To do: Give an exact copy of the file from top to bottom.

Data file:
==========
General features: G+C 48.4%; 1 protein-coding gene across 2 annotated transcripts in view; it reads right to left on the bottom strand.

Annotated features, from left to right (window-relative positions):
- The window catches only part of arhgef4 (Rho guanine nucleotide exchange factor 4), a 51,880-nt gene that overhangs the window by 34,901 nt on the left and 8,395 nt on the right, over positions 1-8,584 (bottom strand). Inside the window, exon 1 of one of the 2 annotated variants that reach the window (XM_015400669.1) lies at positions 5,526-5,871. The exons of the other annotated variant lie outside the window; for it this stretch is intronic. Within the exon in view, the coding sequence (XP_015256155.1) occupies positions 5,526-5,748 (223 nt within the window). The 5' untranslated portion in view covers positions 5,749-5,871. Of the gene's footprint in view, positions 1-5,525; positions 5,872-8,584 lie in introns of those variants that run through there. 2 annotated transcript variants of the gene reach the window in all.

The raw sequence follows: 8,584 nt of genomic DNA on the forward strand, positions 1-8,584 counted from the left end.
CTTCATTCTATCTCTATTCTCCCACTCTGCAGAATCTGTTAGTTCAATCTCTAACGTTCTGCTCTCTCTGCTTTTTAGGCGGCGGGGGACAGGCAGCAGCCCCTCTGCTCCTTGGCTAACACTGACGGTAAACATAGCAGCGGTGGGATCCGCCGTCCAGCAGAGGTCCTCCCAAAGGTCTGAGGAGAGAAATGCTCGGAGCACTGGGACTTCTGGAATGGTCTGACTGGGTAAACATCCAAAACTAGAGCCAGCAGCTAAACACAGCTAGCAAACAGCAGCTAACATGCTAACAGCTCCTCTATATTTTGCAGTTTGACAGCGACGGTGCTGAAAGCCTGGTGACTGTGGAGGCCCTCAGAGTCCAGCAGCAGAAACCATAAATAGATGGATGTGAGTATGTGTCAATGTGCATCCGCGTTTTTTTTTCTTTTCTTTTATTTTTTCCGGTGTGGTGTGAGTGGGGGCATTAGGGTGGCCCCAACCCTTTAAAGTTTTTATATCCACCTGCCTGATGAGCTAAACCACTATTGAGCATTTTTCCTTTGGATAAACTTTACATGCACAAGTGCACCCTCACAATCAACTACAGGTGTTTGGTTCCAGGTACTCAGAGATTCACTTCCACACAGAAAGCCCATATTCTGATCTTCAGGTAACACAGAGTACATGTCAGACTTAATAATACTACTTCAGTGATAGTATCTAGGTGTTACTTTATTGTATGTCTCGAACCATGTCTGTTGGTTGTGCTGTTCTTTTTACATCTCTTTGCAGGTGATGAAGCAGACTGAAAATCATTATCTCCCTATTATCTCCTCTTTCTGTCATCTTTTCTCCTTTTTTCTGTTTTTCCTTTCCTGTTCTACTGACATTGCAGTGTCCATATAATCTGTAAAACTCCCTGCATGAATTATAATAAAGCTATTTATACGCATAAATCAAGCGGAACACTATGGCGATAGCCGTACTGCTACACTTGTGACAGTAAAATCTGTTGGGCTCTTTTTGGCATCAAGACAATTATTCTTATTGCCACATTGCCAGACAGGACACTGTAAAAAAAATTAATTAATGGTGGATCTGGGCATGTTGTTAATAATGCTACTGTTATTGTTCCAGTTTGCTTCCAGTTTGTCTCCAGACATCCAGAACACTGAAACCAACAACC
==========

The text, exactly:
General features: G+C 48.4%; 1 protein-coding gene across 2 annotated transcripts in view; it reads right to left on the bottom strand.

Annotated features, from left to right (window-relative positions):
- The window catches only part of arhgef4 (Rho guanine nucleotide exchange factor 4), a 51,880-nt gene that overhangs the window by 34,901 nt on the left and 8,395 nt on the right, over positions 1-8,584 (bottom strand). Inside the window, exon 1 of one of the 2 annotated variants that reach the window (XM_015400669.1) lies at positions 5,526-5,871. The exons of the other annotated variant lie outside the window; for it this stretch is intronic. Within the exon in view, the coding sequence (XP_015256155.1) occupies positions 5,526-5,748 (223 nt within the window). The 5' untranslated portion in view covers positions 5,749-5,871. Of the gene's footprint in view, positions 1-5,525; positions 5,872-8,584 lie in introns of those variants that run through there. 2 annotated transcript variants of the gene reach the window in all.

The raw sequence follows: 8,584 nt of genomic DNA on the forward strand, positions 1-8,584 counted from the left end.
CTTCATTCTATCTCTATTCTCCCACTCTGCAGAATCTGTTAGTTCAATCTCTAACGTTCTGCTCTCTCTGCTTTTTAGGCGGCGGGGGACAGGCAGCAGCCCCTCTGCTCCTTGGCTAACACTGACGGTAAACATAGCAGCGGTGGGATCCGCCGTCCAGCAGAGGTCCTCCCAAAGGTCTGAGGAGAGAAATGCTCGGAGCACTGGGACTTCTGGAATGGTCTGACTGGGTAAACATCCAAAACTAGAGCCAGCAGCTAAACACAGCTAGCAAACAGCAGCTAACATGCTAACAGCTCCTCTATATTTTGCAGTTTGACAGCGACGGTGCTGAAAGCCTGGTGACTGTGGAGGCCCTCAGAGTCCAGCAGCAGAAACCATAAATAGATGGATGTGAGTATGTGTCAATGTGCATCCGCGTTTTTTTTTCTTTTCTTTTATTTTTTCCGGTGTGGTGTGAGTGGGGGCATTAGGGTGGCCCCAACCCTTTAAAGTTTTTATATCCACCTGCCTGATGAGCTAAACCACTATTGAGCATTTTTCCTTTGGATAAACTTTACATGCACAAGTGCACCCTCACAATCAACTACAGGTGTTTGGTTCCAGGTACTCAGAGATTCACTTCCACACAGAAAGCCCATATTCTGATCTTCAGGTAACACAGAGTACATGTCAGACTTAATAATACTACTTCAGTGATAGTATCTAGGTGTTACTTTATTGTATGTCTCGAACCATGTCTGTTGGTTGTGCTGTTCTTTTTACATCTCTTTGCAGGTGATGAAGCAGACTGAAAATCATTATCTCCCTATTATCTCCTCTTTCTGTCATCTTTTCTCCTTTTTTCTGTTTTTCCTTTCCTGTTCTACTGACATTGCAGTGTCCATATAATCTGTAAAACTCCCTGCATGAATTATAATAAAGCTATTTATACGCATAAATCAAGCGGAACACTATGGCGATAGCCGTACTGCTACACTTGTGACAGTAAAATCTGTTGGGCTCTTTTTGGCATCAAGACAATTATTCTTATTGCCACATTGCCAGACAGGACACTGTAAAAAAAATTAATTAATGGTGGATCTGGGCATGTTGTTAATAATGCTACTGTTATTGTTCCAGTTTGCTTCCAGTTTGTCTCCAGACATCCAGAACACTGAAACCAACAACC